Following years of heavy fighting after Chechnya declared its independence from Russia in 1991, a truce allowed Germani an opportunity to visit the area in 1997 to cover the war. She showed photos of children who were finally able to come out of bomb shelters and rebels who were now able to eat, relax and bury their dead. With a backdrop of complete destruction, Germani described a region where historically religion was not noticeable: women did not wear coverings, men drank liquor and she never heard the mosques’ prayer calls. “Islam just wasn’t a marker there at this point,” she said. 

While Arabic was also not something typically seen in the area, Germani pointed out a photo taken during her trip that showed hundreds of tanks withdrawing from the region, one carried a flag with Arabic writing. Another photo showed a man waving a Koran, which she also noted as being unusual at the time. And as she took a photograph of a group of young children, they collectively held up their fists and yelled, “Allahu Akbar.” 

While her translators were convinced the rebels were Arabs, Germani asked the Union Hall audience, “What did you know about Al-Qaeda in 1997? We couldn’t connect the dots at [the] time.” Four years later she and her colleagues realized what they had seen and what it meant. “This build-up had an effect on Main Street, USA,” said Germani. And with the 2013 bombing at the Boston Marathon by the ethnically Chechen Tsarnaev brothers, “That very foreign war became ours.” 

Q&A and CCI Business

Following her presentation, Germani took questions from the audience, with many asking how she was able to get Russians to speak openly.  She explained that while in the 1980s things were more controlled, by the 1990s people spoke freely. In the case of the artist, she explained that Tsereteli did not realize he was saying anything problematic because when people do not understand the role of the press, it is easier for them to speak freely. “Sometimes the ignorance works in your favor because they don’t get it,” she said, noting that officials were savvier when it came to the press.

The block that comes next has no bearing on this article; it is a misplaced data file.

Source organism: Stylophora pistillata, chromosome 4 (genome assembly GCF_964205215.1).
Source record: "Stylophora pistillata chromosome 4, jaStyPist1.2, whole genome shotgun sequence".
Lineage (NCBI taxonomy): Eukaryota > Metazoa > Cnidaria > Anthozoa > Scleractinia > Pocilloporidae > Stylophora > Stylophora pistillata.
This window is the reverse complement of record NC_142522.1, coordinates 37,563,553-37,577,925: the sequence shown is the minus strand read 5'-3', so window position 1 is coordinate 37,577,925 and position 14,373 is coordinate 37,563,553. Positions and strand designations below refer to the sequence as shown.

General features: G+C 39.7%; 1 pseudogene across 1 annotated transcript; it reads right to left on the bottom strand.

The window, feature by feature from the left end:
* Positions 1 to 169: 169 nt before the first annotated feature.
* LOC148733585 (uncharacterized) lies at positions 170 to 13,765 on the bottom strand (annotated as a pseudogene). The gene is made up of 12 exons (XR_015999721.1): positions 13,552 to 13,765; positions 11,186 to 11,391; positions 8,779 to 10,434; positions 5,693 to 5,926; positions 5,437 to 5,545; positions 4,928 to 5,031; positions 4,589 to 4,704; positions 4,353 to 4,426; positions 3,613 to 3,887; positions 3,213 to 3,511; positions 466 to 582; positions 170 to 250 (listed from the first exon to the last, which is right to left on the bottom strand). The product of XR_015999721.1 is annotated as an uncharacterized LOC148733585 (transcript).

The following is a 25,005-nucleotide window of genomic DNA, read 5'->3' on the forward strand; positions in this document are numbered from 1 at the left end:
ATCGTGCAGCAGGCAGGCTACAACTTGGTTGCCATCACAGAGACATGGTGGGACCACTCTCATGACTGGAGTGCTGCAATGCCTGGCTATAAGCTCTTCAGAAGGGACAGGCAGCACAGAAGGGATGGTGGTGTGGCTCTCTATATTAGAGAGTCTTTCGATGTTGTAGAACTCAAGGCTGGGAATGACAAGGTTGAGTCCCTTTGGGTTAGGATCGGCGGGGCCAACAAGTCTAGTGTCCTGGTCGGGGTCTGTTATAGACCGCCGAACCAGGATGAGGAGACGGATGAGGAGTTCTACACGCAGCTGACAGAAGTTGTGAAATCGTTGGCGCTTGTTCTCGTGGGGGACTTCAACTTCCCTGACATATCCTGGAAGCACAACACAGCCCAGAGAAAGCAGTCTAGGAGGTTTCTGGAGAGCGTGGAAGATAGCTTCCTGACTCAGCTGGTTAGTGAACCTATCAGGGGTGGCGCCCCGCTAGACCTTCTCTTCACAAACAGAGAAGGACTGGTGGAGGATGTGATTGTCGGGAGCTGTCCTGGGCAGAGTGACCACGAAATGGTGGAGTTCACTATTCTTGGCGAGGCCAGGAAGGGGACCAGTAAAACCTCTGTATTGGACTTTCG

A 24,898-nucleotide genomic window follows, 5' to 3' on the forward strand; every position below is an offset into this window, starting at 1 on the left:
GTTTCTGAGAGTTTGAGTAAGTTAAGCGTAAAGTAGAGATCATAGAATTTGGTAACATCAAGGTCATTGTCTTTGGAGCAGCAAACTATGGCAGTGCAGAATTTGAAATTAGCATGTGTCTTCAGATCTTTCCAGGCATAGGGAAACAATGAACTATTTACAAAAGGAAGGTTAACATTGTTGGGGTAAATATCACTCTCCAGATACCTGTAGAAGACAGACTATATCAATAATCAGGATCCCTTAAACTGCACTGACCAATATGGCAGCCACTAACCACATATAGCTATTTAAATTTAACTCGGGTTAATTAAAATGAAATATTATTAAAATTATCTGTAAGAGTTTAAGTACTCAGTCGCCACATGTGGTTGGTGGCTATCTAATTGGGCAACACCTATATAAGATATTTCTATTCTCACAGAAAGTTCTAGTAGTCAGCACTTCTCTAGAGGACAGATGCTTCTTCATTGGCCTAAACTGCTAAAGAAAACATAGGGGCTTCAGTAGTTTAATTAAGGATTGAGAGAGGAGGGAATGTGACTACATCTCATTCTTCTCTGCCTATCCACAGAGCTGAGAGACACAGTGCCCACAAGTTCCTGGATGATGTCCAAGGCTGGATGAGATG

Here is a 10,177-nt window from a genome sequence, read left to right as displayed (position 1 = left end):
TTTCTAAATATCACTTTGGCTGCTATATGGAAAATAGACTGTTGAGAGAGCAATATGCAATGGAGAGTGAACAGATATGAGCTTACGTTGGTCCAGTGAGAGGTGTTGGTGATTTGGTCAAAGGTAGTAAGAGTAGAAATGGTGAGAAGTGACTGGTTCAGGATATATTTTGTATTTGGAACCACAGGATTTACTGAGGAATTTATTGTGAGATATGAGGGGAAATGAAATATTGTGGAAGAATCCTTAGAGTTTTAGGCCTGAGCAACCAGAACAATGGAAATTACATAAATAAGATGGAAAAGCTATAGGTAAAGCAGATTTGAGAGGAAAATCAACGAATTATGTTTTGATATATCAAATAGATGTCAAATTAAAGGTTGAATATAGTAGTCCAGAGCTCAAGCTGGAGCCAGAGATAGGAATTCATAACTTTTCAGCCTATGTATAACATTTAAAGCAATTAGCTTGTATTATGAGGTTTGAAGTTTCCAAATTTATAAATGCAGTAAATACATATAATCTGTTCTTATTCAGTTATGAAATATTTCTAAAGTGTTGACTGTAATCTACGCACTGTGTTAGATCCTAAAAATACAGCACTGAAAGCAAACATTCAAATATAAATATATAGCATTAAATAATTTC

Germani also addressed a question about covering town government, with an attendee asking if local reporters can be too trusting by working under the assumption that public meetings are representative of what is actually happening within the board. “Are there red flags that we should watch out for?” “You can’t take everything for granted,” when covering meetings answered Germani, “Especially if you are friends with them.” She also said it was helpful if reporters had a basic understanding of the group or groups they were covering so if they heard something unusual they would notice it. If someone in a meeting is groaning or frowning? Germani said that would be the person she would follow up with. 

CCI President Jay Luby presented Germani with a Carlisle gift basket containing gifts from local writers, artisans, and businesses at the event’s conclusion. 

Preceding Germani’s talk, Mary Hult was awarded the Phyllis Zinicola Award during the CCI Business Meeting. “The person receiving this award reminds me the most of Phyllis,” said Penny Zezima who presented the award and thanked Hult for “leaving a strong, good mark” on all that she did. “I’m extremely appreciative,” said Hult, adding that it was meaningful to have her name on the same plate as her friend Phyllis Zinicola.   ∆